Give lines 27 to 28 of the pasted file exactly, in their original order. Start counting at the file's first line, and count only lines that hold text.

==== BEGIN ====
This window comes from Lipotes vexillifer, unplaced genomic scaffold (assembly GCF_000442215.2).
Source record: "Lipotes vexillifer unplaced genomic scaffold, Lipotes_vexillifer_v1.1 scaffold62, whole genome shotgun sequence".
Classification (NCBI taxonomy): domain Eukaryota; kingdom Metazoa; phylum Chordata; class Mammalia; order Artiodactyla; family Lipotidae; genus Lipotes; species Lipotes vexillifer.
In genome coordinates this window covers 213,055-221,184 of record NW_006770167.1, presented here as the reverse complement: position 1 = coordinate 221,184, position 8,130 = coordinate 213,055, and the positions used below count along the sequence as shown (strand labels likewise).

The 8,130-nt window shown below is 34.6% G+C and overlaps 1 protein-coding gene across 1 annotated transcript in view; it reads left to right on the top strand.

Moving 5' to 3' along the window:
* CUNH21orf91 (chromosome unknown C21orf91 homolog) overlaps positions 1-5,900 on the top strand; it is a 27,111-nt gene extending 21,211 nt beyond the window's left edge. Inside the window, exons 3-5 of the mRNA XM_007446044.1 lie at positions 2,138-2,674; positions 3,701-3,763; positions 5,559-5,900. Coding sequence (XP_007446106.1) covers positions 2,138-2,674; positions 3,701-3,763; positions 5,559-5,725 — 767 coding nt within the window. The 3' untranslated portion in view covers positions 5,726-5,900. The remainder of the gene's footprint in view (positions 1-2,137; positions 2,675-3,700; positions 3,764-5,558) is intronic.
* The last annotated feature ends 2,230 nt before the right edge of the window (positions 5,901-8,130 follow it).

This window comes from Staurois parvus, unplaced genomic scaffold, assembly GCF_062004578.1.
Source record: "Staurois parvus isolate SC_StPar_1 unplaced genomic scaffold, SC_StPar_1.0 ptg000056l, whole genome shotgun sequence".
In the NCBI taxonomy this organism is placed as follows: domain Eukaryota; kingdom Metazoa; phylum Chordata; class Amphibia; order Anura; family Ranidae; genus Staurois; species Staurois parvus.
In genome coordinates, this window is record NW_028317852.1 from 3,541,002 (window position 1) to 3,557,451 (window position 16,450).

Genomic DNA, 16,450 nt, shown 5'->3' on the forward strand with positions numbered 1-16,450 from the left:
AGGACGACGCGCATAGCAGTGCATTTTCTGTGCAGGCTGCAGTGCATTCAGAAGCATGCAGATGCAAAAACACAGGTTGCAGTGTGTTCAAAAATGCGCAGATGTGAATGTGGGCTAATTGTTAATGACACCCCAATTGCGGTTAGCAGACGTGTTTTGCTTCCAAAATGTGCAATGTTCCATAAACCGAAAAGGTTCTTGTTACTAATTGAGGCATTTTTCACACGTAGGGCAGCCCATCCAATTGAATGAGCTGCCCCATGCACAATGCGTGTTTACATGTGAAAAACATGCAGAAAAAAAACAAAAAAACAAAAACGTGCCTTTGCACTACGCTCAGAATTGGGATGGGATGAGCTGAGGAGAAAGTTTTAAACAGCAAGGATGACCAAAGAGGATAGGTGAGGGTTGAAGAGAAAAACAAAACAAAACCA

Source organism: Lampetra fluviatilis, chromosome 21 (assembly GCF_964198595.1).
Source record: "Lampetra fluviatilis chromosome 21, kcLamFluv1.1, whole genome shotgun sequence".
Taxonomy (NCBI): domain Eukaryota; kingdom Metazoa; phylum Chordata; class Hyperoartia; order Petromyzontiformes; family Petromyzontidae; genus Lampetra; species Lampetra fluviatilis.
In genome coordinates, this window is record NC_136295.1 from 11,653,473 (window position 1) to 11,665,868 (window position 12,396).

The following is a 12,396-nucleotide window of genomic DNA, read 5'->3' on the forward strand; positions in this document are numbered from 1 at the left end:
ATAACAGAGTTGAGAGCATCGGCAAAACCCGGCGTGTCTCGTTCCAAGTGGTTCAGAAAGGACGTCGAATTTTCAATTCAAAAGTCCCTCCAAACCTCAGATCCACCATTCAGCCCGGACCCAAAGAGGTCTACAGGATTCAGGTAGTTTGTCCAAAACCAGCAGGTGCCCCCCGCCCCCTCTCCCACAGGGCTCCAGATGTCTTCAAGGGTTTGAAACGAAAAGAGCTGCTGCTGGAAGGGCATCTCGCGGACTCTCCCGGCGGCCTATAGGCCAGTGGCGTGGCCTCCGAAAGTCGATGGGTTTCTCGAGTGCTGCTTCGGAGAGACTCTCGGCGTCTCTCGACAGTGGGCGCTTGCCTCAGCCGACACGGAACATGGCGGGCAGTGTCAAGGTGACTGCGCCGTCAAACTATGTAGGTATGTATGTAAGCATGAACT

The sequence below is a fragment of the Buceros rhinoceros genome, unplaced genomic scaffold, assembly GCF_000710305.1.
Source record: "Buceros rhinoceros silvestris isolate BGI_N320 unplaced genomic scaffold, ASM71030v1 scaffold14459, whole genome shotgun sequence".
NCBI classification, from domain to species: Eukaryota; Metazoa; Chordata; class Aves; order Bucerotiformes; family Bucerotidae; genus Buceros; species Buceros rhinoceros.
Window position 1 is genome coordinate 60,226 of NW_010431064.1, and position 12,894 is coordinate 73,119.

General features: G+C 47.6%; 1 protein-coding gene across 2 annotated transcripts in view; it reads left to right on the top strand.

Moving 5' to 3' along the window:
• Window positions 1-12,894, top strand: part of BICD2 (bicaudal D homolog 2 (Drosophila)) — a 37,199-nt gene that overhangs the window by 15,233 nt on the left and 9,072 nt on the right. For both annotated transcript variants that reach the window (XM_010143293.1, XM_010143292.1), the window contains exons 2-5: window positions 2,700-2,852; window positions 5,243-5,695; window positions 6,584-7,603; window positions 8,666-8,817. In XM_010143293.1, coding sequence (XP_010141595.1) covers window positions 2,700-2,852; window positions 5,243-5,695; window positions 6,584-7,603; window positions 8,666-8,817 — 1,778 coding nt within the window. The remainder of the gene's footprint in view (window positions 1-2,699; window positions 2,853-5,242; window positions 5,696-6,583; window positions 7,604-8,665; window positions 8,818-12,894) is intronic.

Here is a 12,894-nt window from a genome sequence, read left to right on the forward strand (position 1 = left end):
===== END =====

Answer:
• Window positions 1-12,894, top strand: part of BICD2 (bicaudal D homolog 2 (Drosophila)) — a 37,199-nt gene that overhangs the window by 15,233 nt on the left and 9,072 nt on the right. For both annotated transcript variants that reach the window (XM_010143293.1, XM_010143292.1), the window contains exons 2-5: window positions 2,700-2,852; window positions 5,243-5,695; window positions 6,584-7,603; window positions 8,666-8,817. In XM_010143293.1, coding sequence (XP_010141595.1) covers window positions 2,700-2,852; window positions 5,243-5,695; window positions 6,584-7,603; window positions 8,666-8,817 — 1,778 coding nt within the window. The remainder of the gene's footprint in view (window positions 1-2,699; window positions 2,853-5,242; window positions 5,696-6,583; window positions 7,604-8,665; window positions 8,818-12,894) is intronic.

Here is a 12,894-nt window from a genome sequence, read left to right on the forward strand (position 1 = left end):